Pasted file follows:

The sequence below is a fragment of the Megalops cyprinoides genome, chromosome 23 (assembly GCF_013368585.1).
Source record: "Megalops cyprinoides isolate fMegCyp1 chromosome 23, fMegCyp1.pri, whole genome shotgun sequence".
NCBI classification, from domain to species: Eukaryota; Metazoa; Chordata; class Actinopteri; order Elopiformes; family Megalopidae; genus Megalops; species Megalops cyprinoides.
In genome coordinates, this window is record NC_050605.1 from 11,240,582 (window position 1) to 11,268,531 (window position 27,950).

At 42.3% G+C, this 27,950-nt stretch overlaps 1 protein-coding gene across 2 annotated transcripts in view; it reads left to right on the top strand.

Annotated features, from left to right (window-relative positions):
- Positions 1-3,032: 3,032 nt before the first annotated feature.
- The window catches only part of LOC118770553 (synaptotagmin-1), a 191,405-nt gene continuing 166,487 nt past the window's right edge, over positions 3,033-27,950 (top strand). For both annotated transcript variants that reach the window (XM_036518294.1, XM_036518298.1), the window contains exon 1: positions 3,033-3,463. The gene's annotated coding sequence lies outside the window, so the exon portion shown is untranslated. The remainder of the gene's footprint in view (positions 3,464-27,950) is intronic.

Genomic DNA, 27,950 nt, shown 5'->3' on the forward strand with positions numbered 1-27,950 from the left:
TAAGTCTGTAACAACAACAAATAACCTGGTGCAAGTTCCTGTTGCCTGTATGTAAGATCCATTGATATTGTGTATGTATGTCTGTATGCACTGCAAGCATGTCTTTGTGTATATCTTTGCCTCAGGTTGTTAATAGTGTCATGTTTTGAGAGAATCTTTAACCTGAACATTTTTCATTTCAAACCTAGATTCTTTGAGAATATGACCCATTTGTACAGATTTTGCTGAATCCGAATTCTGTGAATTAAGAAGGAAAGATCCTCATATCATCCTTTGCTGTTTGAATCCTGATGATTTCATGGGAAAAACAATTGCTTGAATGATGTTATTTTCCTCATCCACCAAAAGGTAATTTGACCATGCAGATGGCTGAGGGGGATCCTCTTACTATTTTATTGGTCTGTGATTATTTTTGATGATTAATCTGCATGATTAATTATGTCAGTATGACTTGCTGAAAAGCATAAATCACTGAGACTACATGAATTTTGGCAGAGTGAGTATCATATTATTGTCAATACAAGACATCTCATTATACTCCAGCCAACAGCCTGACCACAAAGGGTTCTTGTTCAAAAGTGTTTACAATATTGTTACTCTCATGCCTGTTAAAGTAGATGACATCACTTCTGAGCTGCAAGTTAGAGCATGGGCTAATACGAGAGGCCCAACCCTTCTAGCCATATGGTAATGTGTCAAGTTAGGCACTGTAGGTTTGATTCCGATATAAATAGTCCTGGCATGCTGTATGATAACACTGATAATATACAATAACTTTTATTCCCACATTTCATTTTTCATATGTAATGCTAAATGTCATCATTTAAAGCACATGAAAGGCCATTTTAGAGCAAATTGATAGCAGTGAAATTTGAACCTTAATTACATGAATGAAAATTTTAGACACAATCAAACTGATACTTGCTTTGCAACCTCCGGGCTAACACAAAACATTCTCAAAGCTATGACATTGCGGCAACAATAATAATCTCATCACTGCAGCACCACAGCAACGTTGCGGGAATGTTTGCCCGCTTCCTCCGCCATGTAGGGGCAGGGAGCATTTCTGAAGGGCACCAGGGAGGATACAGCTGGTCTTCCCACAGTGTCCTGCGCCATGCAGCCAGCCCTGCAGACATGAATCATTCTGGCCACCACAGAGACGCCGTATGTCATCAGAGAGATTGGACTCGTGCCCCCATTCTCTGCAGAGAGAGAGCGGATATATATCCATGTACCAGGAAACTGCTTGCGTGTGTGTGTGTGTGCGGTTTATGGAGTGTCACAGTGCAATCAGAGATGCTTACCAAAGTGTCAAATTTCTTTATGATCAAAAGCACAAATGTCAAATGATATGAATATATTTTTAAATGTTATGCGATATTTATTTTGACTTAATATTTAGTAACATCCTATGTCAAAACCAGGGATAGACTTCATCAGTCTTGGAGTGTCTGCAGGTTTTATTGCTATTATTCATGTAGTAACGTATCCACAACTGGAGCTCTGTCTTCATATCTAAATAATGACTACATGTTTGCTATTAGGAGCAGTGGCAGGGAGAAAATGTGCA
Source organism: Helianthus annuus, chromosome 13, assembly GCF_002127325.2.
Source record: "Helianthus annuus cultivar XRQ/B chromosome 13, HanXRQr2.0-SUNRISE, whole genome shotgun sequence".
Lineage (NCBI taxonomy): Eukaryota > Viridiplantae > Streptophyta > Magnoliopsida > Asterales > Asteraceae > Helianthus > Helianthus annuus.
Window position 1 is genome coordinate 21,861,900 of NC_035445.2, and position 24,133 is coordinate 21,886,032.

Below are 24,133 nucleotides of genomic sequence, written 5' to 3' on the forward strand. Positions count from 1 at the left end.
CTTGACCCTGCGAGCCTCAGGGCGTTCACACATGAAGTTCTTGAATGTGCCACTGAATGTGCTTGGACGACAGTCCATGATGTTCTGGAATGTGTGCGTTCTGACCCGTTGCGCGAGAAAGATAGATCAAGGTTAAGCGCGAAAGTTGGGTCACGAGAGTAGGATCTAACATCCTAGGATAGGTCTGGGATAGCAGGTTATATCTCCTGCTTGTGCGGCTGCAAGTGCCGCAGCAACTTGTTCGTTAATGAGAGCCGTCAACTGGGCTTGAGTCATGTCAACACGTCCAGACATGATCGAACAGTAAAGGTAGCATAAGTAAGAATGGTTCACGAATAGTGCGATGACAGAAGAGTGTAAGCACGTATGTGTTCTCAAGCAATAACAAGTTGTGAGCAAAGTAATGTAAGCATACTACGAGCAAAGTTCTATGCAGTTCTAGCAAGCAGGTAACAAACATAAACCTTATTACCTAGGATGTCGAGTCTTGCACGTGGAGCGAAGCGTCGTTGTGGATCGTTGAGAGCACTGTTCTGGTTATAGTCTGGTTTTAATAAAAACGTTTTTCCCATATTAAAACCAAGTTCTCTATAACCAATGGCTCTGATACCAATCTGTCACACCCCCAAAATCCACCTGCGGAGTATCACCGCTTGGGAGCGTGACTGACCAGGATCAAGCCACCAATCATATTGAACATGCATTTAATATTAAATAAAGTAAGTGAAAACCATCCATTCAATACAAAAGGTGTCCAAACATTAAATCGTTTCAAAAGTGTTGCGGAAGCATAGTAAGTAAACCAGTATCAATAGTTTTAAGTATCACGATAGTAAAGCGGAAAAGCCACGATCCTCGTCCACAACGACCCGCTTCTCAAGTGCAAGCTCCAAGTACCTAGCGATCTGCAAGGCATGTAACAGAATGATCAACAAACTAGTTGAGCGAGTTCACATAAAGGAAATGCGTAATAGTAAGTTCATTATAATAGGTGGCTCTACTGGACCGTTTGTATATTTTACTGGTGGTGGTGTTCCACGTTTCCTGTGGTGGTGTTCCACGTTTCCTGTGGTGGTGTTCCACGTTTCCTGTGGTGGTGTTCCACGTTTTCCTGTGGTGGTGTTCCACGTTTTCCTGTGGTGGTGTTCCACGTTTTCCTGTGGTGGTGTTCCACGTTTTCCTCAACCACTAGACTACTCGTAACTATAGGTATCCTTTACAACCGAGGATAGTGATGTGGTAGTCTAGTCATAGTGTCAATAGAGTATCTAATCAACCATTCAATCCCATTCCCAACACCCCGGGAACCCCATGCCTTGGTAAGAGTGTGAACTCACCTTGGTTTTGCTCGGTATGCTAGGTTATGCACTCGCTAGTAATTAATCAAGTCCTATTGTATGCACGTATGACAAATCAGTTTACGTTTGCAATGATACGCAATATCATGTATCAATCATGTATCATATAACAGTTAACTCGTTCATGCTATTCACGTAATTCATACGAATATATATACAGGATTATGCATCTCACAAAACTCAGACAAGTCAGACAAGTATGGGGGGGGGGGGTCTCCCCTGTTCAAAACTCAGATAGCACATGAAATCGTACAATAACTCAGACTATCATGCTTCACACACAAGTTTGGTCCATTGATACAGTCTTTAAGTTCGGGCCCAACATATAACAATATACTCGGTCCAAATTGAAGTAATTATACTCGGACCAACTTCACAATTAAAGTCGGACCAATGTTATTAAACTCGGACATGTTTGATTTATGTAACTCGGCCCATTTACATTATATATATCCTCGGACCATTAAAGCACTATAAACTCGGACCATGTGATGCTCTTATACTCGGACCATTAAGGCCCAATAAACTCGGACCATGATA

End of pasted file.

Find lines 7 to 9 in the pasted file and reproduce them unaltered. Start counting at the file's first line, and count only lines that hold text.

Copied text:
- Positions 1-3,032: 3,032 nt before the first annotated feature.
- The window catches only part of LOC118770553 (synaptotagmin-1), a 191,405-nt gene continuing 166,487 nt past the window's right edge, over positions 3,033-27,950 (top strand). For both annotated transcript variants that reach the window (XM_036518294.1, XM_036518298.1), the window contains exon 1: positions 3,033-3,463. The gene's annotated coding sequence lies outside the window, so the exon portion shown is untranslated. The remainder of the gene's footprint in view (positions 3,464-27,950) is intronic.

Genomic DNA, 27,950 nt, shown 5'->3' on the forward strand with positions numbered 1-27,950 from the left: